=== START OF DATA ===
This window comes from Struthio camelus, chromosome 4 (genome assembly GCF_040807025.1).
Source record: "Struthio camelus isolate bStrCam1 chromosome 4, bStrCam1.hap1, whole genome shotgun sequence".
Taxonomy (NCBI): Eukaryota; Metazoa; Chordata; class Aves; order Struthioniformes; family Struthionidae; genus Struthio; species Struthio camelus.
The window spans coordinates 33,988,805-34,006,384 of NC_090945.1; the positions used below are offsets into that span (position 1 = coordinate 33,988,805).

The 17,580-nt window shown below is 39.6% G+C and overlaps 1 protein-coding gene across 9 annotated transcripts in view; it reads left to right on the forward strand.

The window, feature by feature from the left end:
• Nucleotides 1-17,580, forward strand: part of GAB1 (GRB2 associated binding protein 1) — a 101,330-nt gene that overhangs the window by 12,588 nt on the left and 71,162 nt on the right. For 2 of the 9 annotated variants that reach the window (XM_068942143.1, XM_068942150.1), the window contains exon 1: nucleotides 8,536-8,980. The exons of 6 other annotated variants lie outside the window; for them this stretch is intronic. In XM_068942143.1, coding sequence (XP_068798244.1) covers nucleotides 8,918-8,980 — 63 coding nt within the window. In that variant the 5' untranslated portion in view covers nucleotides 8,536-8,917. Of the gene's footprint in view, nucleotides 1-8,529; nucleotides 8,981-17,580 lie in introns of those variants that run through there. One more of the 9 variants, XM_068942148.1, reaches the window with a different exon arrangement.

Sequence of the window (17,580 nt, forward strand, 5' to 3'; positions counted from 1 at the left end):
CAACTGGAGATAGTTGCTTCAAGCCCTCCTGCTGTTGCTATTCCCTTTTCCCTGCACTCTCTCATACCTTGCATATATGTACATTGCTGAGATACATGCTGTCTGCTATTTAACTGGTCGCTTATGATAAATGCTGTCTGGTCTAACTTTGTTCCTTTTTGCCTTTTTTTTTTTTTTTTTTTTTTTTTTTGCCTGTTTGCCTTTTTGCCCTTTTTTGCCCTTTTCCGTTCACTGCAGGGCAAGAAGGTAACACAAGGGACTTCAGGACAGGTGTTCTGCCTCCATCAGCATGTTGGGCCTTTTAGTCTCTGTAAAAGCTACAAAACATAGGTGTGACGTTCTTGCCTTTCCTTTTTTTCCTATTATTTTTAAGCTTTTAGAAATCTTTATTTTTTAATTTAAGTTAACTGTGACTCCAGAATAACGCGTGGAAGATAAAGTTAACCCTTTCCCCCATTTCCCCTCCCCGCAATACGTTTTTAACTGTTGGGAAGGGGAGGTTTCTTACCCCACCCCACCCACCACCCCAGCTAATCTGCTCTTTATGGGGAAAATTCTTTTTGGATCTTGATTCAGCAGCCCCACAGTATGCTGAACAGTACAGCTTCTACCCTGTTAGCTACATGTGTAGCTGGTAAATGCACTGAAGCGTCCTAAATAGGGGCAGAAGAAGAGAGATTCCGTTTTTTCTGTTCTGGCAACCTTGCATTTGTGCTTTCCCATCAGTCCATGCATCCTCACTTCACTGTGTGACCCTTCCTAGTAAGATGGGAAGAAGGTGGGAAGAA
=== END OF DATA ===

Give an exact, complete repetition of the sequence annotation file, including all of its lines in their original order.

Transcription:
This window comes from Struthio camelus, chromosome 4 (genome assembly GCF_040807025.1).
Source record: "Struthio camelus isolate bStrCam1 chromosome 4, bStrCam1.hap1, whole genome shotgun sequence".
Taxonomy (NCBI): Eukaryota; Metazoa; Chordata; class Aves; order Struthioniformes; family Struthionidae; genus Struthio; species Struthio camelus.
The window spans coordinates 33,988,805-34,006,384 of NC_090945.1; the positions used below are offsets into that span (position 1 = coordinate 33,988,805).

The 17,580-nt window shown below is 39.6% G+C and overlaps 1 protein-coding gene across 9 annotated transcripts in view; it reads left to right on the forward strand.

The window, feature by feature from the left end:
• Nucleotides 1-17,580, forward strand: part of GAB1 (GRB2 associated binding protein 1) — a 101,330-nt gene that overhangs the window by 12,588 nt on the left and 71,162 nt on the right. For 2 of the 9 annotated variants that reach the window (XM_068942143.1, XM_068942150.1), the window contains exon 1: nucleotides 8,536-8,980. The exons of 6 other annotated variants lie outside the window; for them this stretch is intronic. In XM_068942143.1, coding sequence (XP_068798244.1) covers nucleotides 8,918-8,980 — 63 coding nt within the window. In that variant the 5' untranslated portion in view covers nucleotides 8,536-8,917. Of the gene's footprint in view, nucleotides 1-8,529; nucleotides 8,981-17,580 lie in introns of those variants that run through there. One more of the 9 variants, XM_068942148.1, reaches the window with a different exon arrangement.

Sequence of the window (17,580 nt, forward strand, 5' to 3'; positions counted from 1 at the left end):
CAACTGGAGATAGTTGCTTCAAGCCCTCCTGCTGTTGCTATTCCCTTTTCCCTGCACTCTCTCATACCTTGCATATATGTACATTGCTGAGATACATGCTGTCTGCTATTTAACTGGTCGCTTATGATAAATGCTGTCTGGTCTAACTTTGTTCCTTTTTGCCTTTTTTTTTTTTTTTTTTTTTTTTTTTGCCTGTTTGCCTTTTTGCCCTTTTTTGCCCTTTTCCGTTCACTGCAGGGCAAGAAGGTAACACAAGGGACTTCAGGACAGGTGTTCTGCCTCCATCAGCATGTTGGGCCTTTTAGTCTCTGTAAAAGCTACAAAACATAGGTGTGACGTTCTTGCCTTTCCTTTTTTTCCTATTATTTTTAAGCTTTTAGAAATCTTTATTTTTTAATTTAAGTTAACTGTGACTCCAGAATAACGCGTGGAAGATAAAGTTAACCCTTTCCCCCATTTCCCCTCCCCGCAATACGTTTTTAACTGTTGGGAAGGGGAGGTTTCTTACCCCACCCCACCCACCACCCCAGCTAATCTGCTCTTTATGGGGAAAATTCTTTTTGGATCTTGATTCAGCAGCCCCACAGTATGCTGAACAGTACAGCTTCTACCCTGTTAGCTACATGTGTAGCTGGTAAATGCACTGAAGCGTCCTAAATAGGGGCAGAAGAAGAGAGATTCCGTTTTTTCTGTTCTGGCAACCTTGCATTTGTGCTTTCCCATCAGTCCATGCATCCTCACTTCACTGTGTGACCCTTCCTAGTAAGATGGGAAGAAGGTGGGAAGAA